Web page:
Session Title

Quick and dirty usability testing for libraries with no budget, no technical expertise, and very little time

Presenter Information

Sarah Thorngate, Ripon CollegeFollow

Description

Librarians know that usability testing is important. In order for a library website to effectively connect patrons to information, points of confusion in its design must be identified and corrected. Yet the commitment of finances or time that formal usability testing requires can discourage small libraries from undertaking it. Fortunately, informal alternatives that are easy to implement and accessible to any budget can still provide valuable insights into a site’s usability.

In a recent redesign of the website for Ripon College’s Lane Library, librarians conducted several free, small-scale usability tests throughout the process. This method enabled an iterative approach to building the site—each test provided valuable feedback that could be incorporated into the design.

This workshop will demonstrate several of these tests, each of which requires only a piece of paper and something to write with. Participants will have the opportunity to adapt tests for their own libraries’ websites and practice administering these tests to each other. The usability tests and principles presented are applicable to all types of libraries, can be used together or singly, and are effective for testing minor changes to a website or a complete overhaul.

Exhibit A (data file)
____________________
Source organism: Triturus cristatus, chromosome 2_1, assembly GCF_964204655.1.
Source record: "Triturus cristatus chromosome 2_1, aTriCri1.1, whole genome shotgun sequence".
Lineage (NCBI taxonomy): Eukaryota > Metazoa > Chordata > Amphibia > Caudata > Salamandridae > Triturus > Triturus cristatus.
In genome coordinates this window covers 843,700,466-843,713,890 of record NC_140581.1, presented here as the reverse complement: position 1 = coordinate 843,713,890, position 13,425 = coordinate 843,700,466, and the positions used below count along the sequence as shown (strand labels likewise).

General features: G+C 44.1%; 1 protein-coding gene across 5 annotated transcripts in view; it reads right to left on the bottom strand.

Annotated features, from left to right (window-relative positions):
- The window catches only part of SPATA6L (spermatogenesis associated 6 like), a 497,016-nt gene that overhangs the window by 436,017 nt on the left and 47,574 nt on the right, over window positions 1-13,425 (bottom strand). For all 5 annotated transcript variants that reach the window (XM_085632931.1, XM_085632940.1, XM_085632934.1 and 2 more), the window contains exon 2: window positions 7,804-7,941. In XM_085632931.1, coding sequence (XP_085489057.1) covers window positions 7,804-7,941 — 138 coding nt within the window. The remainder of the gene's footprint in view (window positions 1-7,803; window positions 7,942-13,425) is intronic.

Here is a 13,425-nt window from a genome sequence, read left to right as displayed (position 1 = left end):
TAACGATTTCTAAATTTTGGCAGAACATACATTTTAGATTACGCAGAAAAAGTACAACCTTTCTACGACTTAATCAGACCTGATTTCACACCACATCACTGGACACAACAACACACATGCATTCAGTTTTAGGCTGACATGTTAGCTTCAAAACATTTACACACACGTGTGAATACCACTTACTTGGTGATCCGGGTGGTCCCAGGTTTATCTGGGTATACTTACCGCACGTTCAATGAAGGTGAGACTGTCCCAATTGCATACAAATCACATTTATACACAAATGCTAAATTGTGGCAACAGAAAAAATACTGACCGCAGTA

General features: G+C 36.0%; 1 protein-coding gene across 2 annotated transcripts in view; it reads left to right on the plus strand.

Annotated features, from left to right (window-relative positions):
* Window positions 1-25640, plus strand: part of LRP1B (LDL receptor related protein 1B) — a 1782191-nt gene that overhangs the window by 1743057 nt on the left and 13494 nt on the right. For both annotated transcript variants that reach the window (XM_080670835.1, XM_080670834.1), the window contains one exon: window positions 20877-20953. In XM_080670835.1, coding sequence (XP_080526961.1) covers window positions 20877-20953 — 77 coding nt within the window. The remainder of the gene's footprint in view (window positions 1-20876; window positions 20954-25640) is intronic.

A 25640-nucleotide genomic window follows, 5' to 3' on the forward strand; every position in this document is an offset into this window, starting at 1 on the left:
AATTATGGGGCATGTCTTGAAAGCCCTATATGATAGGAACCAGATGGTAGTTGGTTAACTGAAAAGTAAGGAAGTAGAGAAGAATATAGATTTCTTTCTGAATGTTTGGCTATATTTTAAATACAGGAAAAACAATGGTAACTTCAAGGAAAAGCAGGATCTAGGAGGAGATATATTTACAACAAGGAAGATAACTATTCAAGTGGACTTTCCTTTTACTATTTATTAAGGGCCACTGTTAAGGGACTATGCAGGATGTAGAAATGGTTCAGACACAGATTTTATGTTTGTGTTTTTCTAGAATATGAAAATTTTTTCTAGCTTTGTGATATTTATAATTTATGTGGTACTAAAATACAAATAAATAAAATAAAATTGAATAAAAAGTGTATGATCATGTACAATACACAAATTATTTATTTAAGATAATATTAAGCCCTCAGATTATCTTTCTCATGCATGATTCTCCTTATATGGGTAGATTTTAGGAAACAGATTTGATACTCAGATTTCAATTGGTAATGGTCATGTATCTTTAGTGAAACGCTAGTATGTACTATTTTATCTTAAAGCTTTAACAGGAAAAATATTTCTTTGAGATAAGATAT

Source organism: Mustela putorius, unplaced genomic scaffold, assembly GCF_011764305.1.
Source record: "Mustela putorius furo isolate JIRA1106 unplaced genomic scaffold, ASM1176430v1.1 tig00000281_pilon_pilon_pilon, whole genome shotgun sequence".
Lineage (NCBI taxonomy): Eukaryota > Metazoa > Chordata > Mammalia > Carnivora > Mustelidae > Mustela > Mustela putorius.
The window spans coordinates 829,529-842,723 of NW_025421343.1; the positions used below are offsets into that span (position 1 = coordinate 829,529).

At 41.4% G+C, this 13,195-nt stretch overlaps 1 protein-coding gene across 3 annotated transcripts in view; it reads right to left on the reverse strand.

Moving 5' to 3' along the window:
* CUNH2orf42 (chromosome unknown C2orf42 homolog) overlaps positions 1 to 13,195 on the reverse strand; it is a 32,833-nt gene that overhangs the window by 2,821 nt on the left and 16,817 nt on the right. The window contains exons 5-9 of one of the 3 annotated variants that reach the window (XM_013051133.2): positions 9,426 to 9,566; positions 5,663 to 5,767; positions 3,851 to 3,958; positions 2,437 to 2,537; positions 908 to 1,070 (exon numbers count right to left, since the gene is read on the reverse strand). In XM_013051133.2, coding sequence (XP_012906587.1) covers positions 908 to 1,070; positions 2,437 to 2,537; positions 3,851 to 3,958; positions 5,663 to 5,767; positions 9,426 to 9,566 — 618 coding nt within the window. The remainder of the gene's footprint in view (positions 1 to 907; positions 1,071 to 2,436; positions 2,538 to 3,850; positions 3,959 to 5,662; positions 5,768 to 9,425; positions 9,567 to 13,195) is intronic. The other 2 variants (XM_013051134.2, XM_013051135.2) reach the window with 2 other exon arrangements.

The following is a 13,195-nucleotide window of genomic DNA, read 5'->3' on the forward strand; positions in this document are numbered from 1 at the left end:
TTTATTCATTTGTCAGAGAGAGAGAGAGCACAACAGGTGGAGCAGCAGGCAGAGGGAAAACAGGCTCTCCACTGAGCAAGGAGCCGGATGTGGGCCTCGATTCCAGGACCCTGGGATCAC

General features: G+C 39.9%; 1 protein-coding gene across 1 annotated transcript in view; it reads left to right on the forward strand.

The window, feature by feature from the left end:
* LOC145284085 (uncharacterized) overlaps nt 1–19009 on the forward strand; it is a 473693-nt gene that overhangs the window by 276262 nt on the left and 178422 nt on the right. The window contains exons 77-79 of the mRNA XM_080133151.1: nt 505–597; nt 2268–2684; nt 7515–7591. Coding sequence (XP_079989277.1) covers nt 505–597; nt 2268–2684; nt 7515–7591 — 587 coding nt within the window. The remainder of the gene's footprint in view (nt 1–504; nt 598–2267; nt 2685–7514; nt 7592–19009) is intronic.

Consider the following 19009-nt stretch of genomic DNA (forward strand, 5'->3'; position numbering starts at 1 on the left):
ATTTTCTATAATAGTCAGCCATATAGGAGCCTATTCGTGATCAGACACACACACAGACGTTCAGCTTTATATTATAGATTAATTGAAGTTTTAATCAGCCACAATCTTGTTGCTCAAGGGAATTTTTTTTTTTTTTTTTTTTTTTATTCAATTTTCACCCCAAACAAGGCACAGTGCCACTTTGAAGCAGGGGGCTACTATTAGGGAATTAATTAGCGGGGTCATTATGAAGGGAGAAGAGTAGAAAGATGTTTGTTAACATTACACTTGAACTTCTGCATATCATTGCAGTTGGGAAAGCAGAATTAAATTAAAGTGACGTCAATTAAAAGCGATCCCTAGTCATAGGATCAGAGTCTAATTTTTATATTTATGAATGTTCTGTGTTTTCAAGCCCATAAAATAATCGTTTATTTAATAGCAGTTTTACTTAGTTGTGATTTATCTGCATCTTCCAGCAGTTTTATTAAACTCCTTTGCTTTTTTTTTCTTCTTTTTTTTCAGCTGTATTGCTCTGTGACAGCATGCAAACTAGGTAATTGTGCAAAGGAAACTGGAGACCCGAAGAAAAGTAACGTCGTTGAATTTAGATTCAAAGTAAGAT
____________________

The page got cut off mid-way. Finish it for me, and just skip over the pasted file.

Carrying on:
Start Date

15-3-2012 2:00 PM

End Date

15-3-2012 4:15 PM

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Mar 15th, 2:00 PM Mar 15th, 4:15 PM

Quick and dirty usability testing for libraries with no budget, no technical expertise, and very little time

Librarians know that usability testing is important. In order for a library website to effectively connect patrons to information, points of confusion in its design must be identified and corrected. Yet the commitment of finances or time that formal usability testing requires can discourage small libraries from undertaking it. Fortunately, informal alternatives that are easy to implement and accessible to any budget can still provide valuable insights into a site’s usability.

In a recent redesign of the website for Ripon College’s Lane Library, librarians conducted several free, small-scale usability tests throughout the process. This method enabled an iterative approach to building the site—each test provided valuable feedback that could be incorporated into the design.

This workshop will demonstrate several of these tests, each of which requires only a piece of paper and something to write with. Participants will have the opportunity to adapt tests for their own libraries’ websites and practice administering these tests to each other. The usability tests and principles presented are applicable to all types of libraries, can be used together or singly, and are effective for testing minor changes to a website or a complete overhaul.